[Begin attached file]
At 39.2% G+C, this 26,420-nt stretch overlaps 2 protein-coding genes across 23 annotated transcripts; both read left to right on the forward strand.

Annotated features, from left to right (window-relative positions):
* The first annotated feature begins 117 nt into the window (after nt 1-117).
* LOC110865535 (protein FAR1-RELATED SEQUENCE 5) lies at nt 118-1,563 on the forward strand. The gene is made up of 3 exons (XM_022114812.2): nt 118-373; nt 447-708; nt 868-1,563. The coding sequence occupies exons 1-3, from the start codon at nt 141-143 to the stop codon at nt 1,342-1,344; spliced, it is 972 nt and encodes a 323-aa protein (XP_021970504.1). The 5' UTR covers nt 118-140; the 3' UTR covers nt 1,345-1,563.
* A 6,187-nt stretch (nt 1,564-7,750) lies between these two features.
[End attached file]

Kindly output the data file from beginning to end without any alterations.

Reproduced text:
At 39.2% G+C, this 26,420-nt stretch overlaps 2 protein-coding genes across 23 annotated transcripts; both read left to right on the forward strand.

Annotated features, from left to right (window-relative positions):
* The first annotated feature begins 117 nt into the window (after nt 1-117).
* LOC110865535 (protein FAR1-RELATED SEQUENCE 5) lies at nt 118-1,563 on the forward strand. The gene is made up of 3 exons (XM_022114812.2): nt 118-373; nt 447-708; nt 868-1,563. The coding sequence occupies exons 1-3, from the start codon at nt 141-143 to the stop codon at nt 1,342-1,344; spliced, it is 972 nt and encodes a 323-aa protein (XP_021970504.1). The 5' UTR covers nt 118-140; the 3' UTR covers nt 1,345-1,563.
* A 6,187-nt stretch (nt 1,564-7,750) lies between these two features.